It is likely that arrears and repossessions will remain high while economic uncertainty continues. Our research has shown the desperate measures that families are taking to stay on top of their debts.

Some schemes to help homeowners have already been scaled back as a result of public spending cuts, and lenders and government must continue to find ways to help struggling borrowers.

Improving mortgage safety nets

Shelter believes the safety nets and advice available to home owners need to be improved so that people are helped to keep their home and avoid homelessness.

We welcome the Government-backed mortgage safety nets, which we believe have played a significant role in preventing repossessions from spiralling out of control. To keep struggling homeowners from losing their home, we believe that the Government should remain committed to providing these mortgage safety nets.

The Government’s recent cuts to Support Mortgage Interest (SMI) payments have led to many struggling homeowners being left short and unable to make interest payments on their mortgage, thereby increasing the risk of individuals and families losing their home. Shelter believes that SMI should be paid at the rate of interest charged by lenders and not at the current arbitrary rate, which doesn’t account for the high interest rates that many struggling borrowers have to meet.

Lenders must treat borrowers who can’t afford to keep up with their mortgages fairly. Sadly for some borrowers, home-ownership just isn’t sustainable any more. Instead of repossessing through the courts, we’d like to see more lenders offering Assisted Voluntary Sale schemes and helping borrowers to sell.

How to address these issues

We believe that if the Government wants to increase the number of  people who own their homes, then it is essential to ensure that home ownership is sustainable, that lending is affordable, and that struggling homeowners have good access to safety nets and free, impartial advice, so that people are helped to keep their homes and avoid homelessness.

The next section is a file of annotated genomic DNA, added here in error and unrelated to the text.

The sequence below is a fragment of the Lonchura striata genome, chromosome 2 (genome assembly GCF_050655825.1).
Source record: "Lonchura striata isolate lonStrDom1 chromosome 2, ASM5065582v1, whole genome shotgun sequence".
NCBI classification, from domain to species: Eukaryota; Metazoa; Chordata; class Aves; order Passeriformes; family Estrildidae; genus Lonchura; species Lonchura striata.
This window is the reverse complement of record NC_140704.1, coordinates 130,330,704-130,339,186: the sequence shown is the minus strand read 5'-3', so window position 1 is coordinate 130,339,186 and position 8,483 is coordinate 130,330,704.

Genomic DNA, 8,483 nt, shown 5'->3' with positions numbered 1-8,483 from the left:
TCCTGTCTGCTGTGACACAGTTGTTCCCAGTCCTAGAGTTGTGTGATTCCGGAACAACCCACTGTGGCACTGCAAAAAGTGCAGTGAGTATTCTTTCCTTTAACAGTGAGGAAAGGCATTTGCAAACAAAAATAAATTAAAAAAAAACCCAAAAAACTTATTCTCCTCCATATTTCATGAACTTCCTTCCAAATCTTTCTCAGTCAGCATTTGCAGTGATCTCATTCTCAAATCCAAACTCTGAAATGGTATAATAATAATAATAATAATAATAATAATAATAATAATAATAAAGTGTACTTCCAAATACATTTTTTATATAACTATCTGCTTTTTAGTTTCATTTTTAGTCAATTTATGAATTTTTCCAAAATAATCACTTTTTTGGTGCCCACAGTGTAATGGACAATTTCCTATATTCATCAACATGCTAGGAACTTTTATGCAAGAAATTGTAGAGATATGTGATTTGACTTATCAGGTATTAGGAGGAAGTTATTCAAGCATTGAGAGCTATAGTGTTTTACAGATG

Shelter believes it is not acceptable for individuals and families alone to bear the brunt of unexpected shifts in the economy or shoulder the risks inherent in a persistently volatile housing market.

 

Is buying a home out of reach?

Why today’s announcement on housing must be followed by more action: the latest infographic from Shelter.

Interest rates explained

Given the current climate of rising repossessions, Shelter believes that advice and support for home buyers needs to be urgently improved to ensure that homes are not put at risk through unsustainable borrowing.

Promoting more responsible lending

With increasingly indebted households struggling to make ends meet, there has been a sharp rise in the number of home repossessions since 2004. It is critical that mortgage lending practices be made more responsible to ensure households don't take on unacceptable risks to their home.

Improving advice and protection

Given the current climate of rising repossessions, Shelter believes that advice and support for home buyers needs to be urgently improved to ensure that homes are not put at risk through unsustainable borrowing.

Low cost home ownership schemes

In response to the affordability crisis, the government has introduced several Low Cost Home Ownership schemes to allow more people to get on the property ladder.